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Unify   Listen
verb
Unify  v. t.  (past & past part. unified; pres. part. unifying)  To cause to be one; to make into a unit; to unite; to view as one. "A comprehensive or unifying act of the judging faculty." "Perception is thus a unifying act."






Collaborative International Dictionary of English 0.48








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"Unify" Quotes from Famous Books



... won support. From the first the Union aimed to be an expression of student life as a whole and almost immediately, side by side with an active campaign for a building, it undertook to correlate and to unify the interests of the students in the different departments, classes, and organizations. The alumni, too, were knit into a body which aimed consistently to recognize the claim of the University to the regard and loyal support of every Michigan man. The Student ...
— The University of Michigan • Wilfred Shaw

... no eyes; they feel, and see not. Governments ought to see, and not determine anything through sentiment. There is, therefore, an evident contradiction between the impulses of the multitude and the action of power whose function it is to direct and unify those impulses. To meet with a great prince is certainly a rare chance (to use your term), but to trust to a whole assembly, even though it is composed of honest men only, is folly. France is committing that folly at this moment. ...
— The Village Rector • Honore de Balzac

... bear in mind how highly our poet even at that time prized this artistic wealth. To Goethe, art was "like good deeds;" Schiller hoped with its aid to unify the nation, and Wagner, especially after the discovery of such grand art-material as those myths contained, regarded it as the real fountain of health for the nation and the time. We shall soon observe that at last his art embraced our highest ideals in religion as well. Such an art, however, exists ...
— Life of Wagner - Biographies of Musicians • Louis Nohl

... daring, between the cheerful and the melancholic; it may be extended to all human beings and to the animals nearest us, but not beyond them. On the contrary, it is the special attribute of intelligence to seek resemblances or analogies everywhere, to unify; it embraces the whole of nature. By the law of transfer (which we have already studied) sympathy follows this invading march and comprehends even inanimate objects, as in the case of the poet, who feels himself in communion with the sea, the ...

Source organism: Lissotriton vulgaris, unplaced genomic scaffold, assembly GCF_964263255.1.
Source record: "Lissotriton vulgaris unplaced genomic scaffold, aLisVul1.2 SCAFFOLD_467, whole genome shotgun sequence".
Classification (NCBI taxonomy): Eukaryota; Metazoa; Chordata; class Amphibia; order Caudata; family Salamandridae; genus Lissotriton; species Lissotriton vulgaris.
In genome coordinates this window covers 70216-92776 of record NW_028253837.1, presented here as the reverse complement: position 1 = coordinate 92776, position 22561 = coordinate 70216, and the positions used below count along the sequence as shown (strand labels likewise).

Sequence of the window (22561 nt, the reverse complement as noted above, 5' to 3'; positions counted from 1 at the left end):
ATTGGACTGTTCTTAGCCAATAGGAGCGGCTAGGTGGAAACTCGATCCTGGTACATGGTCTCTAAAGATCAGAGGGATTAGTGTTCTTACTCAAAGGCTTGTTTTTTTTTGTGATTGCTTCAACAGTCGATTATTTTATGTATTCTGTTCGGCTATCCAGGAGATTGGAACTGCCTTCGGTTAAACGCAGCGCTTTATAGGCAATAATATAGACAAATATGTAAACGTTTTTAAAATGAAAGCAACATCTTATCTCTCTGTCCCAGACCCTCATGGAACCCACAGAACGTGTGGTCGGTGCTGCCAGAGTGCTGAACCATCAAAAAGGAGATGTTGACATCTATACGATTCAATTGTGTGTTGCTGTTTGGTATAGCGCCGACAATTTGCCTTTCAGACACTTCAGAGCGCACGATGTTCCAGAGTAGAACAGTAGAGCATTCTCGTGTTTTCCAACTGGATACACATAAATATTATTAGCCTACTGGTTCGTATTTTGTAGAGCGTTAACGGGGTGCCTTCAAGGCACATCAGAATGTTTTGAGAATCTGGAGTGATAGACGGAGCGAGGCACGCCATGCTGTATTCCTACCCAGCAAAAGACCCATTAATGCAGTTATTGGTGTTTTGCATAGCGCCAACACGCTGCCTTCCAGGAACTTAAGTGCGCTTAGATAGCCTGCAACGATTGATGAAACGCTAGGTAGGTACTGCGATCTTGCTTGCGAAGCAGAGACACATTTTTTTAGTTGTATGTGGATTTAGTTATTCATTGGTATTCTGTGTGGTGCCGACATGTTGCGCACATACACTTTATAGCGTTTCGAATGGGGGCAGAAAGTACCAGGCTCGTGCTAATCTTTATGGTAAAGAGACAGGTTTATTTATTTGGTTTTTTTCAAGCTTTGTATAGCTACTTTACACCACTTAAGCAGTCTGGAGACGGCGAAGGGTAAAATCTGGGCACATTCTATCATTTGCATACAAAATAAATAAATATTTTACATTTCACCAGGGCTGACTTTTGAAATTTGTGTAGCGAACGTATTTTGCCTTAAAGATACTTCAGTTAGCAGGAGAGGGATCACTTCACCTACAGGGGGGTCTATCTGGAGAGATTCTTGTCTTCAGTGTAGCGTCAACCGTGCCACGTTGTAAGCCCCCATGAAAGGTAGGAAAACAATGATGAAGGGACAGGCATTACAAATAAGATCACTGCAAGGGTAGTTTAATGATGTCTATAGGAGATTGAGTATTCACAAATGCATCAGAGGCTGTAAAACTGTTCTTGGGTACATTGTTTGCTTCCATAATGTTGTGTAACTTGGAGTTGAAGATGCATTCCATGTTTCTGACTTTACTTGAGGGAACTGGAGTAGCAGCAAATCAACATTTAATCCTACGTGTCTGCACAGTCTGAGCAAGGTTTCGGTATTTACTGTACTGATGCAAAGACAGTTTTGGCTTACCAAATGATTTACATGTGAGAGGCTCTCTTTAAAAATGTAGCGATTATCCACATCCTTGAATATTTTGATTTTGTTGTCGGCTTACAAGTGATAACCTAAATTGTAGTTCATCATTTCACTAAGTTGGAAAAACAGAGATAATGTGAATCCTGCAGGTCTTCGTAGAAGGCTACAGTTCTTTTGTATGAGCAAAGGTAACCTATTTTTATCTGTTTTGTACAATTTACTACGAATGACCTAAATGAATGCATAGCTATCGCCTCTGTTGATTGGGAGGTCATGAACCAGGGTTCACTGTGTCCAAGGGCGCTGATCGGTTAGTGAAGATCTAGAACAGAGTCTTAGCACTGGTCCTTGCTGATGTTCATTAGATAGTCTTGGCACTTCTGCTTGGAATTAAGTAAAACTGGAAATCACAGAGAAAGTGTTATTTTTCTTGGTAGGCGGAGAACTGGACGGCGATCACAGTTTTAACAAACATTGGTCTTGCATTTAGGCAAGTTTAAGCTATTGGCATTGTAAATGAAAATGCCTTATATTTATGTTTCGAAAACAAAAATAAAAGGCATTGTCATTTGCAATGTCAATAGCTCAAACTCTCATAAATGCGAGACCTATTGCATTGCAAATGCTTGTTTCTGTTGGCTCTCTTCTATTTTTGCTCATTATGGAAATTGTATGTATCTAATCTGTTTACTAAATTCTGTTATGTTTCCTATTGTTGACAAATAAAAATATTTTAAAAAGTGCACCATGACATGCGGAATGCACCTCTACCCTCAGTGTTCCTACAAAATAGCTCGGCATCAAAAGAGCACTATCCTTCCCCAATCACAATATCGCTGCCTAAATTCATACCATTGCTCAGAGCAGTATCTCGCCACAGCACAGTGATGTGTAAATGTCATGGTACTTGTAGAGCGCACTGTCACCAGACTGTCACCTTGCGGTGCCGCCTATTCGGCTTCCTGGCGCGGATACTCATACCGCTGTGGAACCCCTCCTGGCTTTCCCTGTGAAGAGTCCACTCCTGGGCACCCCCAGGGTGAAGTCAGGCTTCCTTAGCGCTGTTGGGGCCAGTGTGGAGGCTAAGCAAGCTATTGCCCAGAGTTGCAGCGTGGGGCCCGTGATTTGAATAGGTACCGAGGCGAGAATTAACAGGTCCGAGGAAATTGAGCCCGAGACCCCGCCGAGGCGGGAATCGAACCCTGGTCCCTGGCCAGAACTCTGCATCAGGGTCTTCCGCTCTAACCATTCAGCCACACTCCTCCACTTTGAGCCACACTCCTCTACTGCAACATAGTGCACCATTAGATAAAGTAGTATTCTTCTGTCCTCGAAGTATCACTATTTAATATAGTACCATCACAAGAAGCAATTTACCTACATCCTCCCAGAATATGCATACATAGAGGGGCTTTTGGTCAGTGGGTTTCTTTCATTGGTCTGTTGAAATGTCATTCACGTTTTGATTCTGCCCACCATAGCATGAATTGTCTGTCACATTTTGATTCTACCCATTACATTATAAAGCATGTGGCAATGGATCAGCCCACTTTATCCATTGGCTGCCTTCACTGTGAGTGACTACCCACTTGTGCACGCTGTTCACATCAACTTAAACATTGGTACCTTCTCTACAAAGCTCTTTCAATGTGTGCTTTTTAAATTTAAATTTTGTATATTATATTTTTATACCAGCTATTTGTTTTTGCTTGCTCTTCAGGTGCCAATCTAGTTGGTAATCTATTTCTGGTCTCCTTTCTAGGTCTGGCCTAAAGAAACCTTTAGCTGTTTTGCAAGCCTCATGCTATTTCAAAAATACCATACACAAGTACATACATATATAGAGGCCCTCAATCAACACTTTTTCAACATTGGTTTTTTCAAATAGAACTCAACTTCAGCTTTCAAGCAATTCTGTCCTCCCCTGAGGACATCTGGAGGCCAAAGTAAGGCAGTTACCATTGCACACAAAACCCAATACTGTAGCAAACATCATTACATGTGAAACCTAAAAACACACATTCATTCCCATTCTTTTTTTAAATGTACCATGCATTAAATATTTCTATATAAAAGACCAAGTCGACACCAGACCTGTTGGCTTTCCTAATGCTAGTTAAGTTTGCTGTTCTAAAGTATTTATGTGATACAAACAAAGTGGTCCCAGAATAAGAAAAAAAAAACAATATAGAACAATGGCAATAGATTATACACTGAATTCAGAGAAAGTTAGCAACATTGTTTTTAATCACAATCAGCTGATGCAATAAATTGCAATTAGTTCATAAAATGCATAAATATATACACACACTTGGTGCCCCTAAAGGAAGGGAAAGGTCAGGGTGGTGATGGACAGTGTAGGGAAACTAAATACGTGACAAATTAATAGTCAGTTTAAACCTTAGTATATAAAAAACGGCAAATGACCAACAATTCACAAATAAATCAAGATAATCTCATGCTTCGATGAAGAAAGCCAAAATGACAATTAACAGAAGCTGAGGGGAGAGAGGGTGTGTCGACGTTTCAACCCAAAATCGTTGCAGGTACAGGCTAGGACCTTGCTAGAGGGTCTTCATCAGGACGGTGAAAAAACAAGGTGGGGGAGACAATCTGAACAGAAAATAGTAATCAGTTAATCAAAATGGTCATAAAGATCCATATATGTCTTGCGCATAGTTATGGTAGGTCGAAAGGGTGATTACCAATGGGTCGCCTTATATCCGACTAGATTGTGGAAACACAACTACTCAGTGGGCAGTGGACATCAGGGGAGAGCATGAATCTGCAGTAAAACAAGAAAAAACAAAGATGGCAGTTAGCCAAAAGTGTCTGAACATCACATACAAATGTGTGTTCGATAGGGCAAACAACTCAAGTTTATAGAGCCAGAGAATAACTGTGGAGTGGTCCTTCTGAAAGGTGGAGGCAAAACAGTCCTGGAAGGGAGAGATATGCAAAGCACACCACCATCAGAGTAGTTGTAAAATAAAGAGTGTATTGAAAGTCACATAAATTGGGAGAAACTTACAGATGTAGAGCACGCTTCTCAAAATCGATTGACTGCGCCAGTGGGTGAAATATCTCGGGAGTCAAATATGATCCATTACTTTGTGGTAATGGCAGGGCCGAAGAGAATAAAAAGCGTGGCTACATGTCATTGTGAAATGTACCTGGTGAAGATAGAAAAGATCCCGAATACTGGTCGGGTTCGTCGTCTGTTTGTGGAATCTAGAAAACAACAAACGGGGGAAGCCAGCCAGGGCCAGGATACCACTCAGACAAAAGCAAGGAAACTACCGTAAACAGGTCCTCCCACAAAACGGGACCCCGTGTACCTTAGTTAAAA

— Introduction to the Science of Sociology • Robert E. Park

... differing only in degree, and in the mode of its operation. It dissolves, diffuses, dissipates, in order to recreate: or where this process is rendered impossible, yet still at all events it struggles to idealize and to unify. It is essentially vital, even as all objects (as objects) are ...
— Biographia Literaria • Samuel Taylor Coleridge

... intercourse throughout her Empire; had Rome never developed processes and skills in agriculture and the creative arts; had there been no Roman roads and common coinage; and had Rome not done dozens of other important things to unify and civilize Europe and reduce it to law and order, it is hard to imagine the chaos that would have resulted when the Empire gave way to the barbarian hordes which finally overwhelmed it. Where we should have been to-day in the upward march of civilization, without the work of Rome, ...
— THE HISTORY OF EDUCATION • ELLWOOD P. CUBBERLEY

... of the Navy is striving to unify the various corps of the Navy to the extent possible and thereby stimulate a Navy spirit as distinguished from a corps spirit. In this ...
— Complete State of the Union Addresses from 1790 to the Present • Various

... began Modern Painters while he was yet ignorant of the classic Italians; that he wrote The Stones of Venice without realizing the full indebtedness of the Venetian to the Byzantine architecture; that he proposed to unify the various religious sects although he had no knowledge of theology; that he attempted a reconstruction of society though he had had no scientific training in political economy; but in all this neglect of mere fact the sympathetic reader will discover ...
— Selections From the Works of John Ruskin • John Ruskin

... necessary field of activity to which the egotistic arts and sciences and theologies and military puerilities are but servants, that long-despised and always valiant effort to unify the labor of the world, is at last beginning to be something more than dirty smithing. No longer does the business man thank the better classes for permitting him to make and distribute bread and motor-cars and ...
— The Job - An American Novel • Sinclair Lewis